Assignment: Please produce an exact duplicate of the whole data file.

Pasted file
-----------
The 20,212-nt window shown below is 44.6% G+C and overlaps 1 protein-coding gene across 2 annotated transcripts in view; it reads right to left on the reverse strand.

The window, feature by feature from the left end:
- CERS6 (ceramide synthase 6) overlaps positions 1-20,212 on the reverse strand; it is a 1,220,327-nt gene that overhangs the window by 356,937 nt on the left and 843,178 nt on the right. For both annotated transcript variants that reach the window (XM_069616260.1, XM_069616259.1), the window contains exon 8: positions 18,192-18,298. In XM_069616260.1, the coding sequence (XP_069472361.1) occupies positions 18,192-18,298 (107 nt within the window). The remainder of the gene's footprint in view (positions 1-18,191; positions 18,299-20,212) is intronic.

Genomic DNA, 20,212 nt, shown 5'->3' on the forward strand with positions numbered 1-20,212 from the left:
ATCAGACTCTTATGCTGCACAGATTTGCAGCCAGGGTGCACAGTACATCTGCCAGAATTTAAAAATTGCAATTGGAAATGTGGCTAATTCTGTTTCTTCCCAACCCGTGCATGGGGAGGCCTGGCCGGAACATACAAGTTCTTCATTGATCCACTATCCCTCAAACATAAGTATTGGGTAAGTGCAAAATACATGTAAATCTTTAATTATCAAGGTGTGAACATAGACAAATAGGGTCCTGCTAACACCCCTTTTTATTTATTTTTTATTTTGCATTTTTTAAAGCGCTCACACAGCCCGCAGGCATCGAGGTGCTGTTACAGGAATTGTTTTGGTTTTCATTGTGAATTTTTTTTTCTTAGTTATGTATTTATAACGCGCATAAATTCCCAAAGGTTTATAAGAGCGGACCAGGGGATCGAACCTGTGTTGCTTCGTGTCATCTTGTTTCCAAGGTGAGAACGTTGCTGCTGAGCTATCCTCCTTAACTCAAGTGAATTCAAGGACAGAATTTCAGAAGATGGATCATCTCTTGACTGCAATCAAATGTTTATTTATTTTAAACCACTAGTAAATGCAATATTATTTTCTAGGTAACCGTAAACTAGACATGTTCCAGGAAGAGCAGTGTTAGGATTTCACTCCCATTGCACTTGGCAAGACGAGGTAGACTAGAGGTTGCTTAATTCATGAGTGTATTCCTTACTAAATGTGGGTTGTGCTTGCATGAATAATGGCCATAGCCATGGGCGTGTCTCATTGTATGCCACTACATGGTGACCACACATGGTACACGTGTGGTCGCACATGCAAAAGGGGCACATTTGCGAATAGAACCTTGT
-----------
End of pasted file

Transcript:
The 20,212-nt window shown below is 44.6% G+C and overlaps 1 protein-coding gene across 2 annotated transcripts in view; it reads right to left on the reverse strand.

The window, feature by feature from the left end:
- CERS6 (ceramide synthase 6) overlaps positions 1-20,212 on the reverse strand; it is a 1,220,327-nt gene that overhangs the window by 356,937 nt on the left and 843,178 nt on the right. For both annotated transcript variants that reach the window (XM_069616260.1, XM_069616259.1), the window contains exon 8: positions 18,192-18,298. In XM_069616260.1, the coding sequence (XP_069472361.1) occupies positions 18,192-18,298 (107 nt within the window). The remainder of the gene's footprint in view (positions 1-18,191; positions 18,299-20,212) is intronic.

Genomic DNA, 20,212 nt, shown 5'->3' on the forward strand with positions numbered 1-20,212 from the left:
ATCAGACTCTTATGCTGCACAGATTTGCAGCCAGGGTGCACAGTACATCTGCCAGAATTTAAAAATTGCAATTGGAAATGTGGCTAATTCTGTTTCTTCCCAACCCGTGCATGGGGAGGCCTGGCCGGAACATACAAGTTCTTCATTGATCCACTATCCCTCAAACATAAGTATTGGGTAAGTGCAAAATACATGTAAATCTTTAATTATCAAGGTGTGAACATAGACAAATAGGGTCCTGCTAACACCCCTTTTTATTTATTTTTTATTTTGCATTTTTTAAAGCGCTCACACAGCCCGCAGGCATCGAGGTGCTGTTACAGGAATTGTTTTGGTTTTCATTGTGAATTTTTTTTTCTTAGTTATGTATTTATAACGCGCATAAATTCCCAAAGGTTTATAAGAGCGGACCAGGGGATCGAACCTGTGTTGCTTCGTGTCATCTTGTTTCCAAGGTGAGAACGTTGCTGCTGAGCTATCCTCCTTAACTCAAGTGAATTCAAGGACAGAATTTCAGAAGATGGATCATCTCTTGACTGCAATCAAATGTTTATTTATTTTAAACCACTAGTAAATGCAATATTATTTTCTAGGTAACCGTAAACTAGACATGTTCCAGGAAGAGCAGTGTTAGGATTTCACTCCCATTGCACTTGGCAAGACGAGGTAGACTAGAGGTTGCTTAATTCATGAGTGTATTCCTTACTAAATGTGGGTTGTGCTTGCATGAATAATGGCCATAGCCATGGGCGTGTCTCATTGTATGCCACTACATGGTGACCACACATGGTACACGTGTGGTCGCACATGCAAAAGGGGCACATTTGCGAATAGAACCTTGT